Last year Microsoft issued a security advisory relating to a brand new vulnerability that impacts hardware-based encryption on SSDs. The vulnerability was first found by Carlo Meijer and Bernard von Gastel, who are Dutch security researchers from Radboud University, who published a paper titled “weaknesses in the encryption of solid-state drives.”
Microsoft was trusting SSDs claimed that they self-encrypted to be secure, however, that many of specific drives might be vulnerable to hardware hacks which exposed the content material of the drives to determined hackers.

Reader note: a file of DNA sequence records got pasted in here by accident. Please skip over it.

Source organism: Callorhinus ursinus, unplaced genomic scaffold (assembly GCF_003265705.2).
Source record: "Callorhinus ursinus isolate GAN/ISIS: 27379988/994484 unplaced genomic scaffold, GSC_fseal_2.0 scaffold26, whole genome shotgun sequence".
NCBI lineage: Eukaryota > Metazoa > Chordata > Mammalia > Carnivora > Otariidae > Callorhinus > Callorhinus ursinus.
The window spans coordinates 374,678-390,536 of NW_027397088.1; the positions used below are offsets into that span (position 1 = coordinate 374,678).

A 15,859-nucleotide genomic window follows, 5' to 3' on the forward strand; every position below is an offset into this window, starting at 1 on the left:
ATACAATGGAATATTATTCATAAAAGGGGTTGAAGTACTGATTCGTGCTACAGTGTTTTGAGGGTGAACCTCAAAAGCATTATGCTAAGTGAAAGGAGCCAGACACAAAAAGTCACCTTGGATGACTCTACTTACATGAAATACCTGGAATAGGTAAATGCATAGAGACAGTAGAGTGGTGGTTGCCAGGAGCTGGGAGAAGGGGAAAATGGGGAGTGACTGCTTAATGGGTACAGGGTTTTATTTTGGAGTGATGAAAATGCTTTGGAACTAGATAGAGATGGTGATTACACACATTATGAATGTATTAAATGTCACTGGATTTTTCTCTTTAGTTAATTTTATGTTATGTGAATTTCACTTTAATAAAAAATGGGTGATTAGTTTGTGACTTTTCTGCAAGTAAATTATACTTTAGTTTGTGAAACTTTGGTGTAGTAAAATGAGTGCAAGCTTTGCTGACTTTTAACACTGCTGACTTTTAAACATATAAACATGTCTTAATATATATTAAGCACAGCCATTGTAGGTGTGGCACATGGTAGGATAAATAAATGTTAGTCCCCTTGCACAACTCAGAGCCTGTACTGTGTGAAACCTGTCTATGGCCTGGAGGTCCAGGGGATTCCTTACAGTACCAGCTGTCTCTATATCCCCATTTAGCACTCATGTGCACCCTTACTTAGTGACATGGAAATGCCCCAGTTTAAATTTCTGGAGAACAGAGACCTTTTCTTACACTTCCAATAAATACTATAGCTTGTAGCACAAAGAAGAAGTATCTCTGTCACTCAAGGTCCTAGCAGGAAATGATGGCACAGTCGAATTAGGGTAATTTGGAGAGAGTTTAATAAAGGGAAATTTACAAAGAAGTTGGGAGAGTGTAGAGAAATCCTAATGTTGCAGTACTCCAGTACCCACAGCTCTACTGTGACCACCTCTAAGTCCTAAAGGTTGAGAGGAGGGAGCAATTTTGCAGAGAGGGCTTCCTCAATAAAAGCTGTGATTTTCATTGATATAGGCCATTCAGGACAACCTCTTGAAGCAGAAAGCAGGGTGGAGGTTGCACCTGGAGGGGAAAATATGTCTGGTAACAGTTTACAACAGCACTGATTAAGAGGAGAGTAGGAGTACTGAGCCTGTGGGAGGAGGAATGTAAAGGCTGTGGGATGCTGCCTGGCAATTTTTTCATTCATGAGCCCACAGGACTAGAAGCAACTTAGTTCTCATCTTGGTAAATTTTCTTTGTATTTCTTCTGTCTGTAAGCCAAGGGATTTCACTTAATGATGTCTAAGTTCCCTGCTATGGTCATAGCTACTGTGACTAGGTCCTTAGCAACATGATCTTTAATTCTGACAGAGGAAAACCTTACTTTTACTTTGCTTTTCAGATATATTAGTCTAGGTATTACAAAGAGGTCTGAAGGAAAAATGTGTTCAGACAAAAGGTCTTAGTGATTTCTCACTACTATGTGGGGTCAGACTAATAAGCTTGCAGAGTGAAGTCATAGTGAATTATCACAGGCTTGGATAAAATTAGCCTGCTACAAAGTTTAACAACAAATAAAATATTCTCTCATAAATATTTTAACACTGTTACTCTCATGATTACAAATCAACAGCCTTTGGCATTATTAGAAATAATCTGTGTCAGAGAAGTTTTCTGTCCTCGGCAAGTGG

Microsoft advised Windows 10 Admins switch to software encryption for affected drives. Now, with KB4516071 Microsoft switched to software encryption by default, also when the SSD declares to offer hardware encryption. Microsoft notes, Replaces the default setting for BitLocker while encrypting a self-encrypting hard drive. The default is to utilize software encryption for newly encrypted drives. For present drives, the kind of encryption won’t change.
Software encryption is, after all, slower and more processor-intensive, and users can still switch to hardware encryption if they trust the drive; however, the default should now be more secure for everybody concerned.